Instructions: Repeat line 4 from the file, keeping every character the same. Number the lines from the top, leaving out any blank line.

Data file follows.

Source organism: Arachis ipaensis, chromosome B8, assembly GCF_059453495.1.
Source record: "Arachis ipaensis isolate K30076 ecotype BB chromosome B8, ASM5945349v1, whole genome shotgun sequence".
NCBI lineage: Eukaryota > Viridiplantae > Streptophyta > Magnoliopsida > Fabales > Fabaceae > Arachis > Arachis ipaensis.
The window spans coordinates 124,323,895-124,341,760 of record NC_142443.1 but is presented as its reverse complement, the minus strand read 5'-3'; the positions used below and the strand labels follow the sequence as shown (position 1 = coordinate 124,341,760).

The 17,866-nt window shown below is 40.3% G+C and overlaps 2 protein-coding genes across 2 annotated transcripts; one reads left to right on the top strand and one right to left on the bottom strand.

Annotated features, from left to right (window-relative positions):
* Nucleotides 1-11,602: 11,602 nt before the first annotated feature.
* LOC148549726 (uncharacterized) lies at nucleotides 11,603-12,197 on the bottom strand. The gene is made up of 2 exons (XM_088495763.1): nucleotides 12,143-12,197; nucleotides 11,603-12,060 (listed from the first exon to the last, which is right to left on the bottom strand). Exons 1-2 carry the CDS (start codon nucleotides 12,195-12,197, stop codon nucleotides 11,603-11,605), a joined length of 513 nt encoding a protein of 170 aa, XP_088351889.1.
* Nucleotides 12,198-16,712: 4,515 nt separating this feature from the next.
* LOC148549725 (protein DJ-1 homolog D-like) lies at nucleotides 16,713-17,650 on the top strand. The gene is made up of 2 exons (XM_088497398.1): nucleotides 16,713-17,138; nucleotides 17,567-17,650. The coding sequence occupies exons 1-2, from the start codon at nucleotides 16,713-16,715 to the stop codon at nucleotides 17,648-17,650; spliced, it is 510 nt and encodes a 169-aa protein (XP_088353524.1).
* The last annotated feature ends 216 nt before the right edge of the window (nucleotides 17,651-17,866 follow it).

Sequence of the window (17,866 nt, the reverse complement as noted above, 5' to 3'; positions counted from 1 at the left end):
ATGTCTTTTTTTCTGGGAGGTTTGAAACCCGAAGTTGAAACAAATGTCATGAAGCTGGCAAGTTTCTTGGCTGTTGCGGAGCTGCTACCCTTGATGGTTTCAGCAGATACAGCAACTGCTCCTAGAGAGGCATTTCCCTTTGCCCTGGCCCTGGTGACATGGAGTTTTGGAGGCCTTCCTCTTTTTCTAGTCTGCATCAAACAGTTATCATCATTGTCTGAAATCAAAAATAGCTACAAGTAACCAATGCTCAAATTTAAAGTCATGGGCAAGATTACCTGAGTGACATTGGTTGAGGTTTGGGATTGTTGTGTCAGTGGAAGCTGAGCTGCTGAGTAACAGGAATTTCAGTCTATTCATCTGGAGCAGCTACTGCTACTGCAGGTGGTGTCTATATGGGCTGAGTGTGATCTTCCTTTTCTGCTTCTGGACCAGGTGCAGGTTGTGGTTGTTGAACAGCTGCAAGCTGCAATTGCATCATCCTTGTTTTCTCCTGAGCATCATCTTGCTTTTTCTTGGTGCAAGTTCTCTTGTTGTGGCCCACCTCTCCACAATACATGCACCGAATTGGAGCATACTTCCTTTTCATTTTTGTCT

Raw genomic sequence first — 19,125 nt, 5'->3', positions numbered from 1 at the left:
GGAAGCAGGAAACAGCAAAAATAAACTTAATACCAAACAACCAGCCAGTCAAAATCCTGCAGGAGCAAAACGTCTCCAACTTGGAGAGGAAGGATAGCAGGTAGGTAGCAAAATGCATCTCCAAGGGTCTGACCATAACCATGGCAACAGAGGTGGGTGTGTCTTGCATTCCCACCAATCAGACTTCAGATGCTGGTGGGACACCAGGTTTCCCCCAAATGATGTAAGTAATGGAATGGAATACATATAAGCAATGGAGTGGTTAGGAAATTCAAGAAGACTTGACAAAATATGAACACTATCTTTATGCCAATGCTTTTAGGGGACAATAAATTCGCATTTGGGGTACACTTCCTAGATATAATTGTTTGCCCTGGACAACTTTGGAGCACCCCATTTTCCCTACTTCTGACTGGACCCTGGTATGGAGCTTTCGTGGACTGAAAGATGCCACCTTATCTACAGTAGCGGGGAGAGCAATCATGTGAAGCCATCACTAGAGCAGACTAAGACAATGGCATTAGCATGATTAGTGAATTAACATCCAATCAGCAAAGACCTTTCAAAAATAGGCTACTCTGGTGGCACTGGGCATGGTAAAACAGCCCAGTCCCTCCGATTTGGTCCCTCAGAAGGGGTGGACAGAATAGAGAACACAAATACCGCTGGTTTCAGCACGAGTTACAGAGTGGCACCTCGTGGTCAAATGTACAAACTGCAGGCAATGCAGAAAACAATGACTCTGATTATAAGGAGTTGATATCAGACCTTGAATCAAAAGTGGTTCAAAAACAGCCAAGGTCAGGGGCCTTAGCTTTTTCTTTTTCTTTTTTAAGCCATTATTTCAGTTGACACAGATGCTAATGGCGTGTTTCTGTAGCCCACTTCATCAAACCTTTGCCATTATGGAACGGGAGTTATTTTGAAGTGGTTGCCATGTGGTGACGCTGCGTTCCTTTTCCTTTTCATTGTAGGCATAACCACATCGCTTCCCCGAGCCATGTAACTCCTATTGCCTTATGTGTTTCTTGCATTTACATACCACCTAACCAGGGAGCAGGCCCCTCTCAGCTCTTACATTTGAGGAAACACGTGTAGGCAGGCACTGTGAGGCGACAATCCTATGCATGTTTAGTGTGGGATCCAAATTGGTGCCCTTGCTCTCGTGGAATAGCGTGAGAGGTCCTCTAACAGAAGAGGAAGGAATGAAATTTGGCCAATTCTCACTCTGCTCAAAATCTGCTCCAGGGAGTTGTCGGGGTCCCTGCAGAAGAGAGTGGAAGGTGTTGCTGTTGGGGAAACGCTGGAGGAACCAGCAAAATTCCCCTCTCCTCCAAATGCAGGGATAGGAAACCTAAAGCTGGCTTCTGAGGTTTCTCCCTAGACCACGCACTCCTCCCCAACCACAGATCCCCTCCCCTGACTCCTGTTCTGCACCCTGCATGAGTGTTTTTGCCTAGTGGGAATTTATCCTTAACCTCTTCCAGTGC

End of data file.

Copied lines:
The window spans coordinates 124,323,895-124,341,760 of record NC_142443.1 but is presented as its reverse complement, the minus strand read 5'-3'; the positions used below and the strand labels follow the sequence as shown (position 1 = coordinate 124,341,760).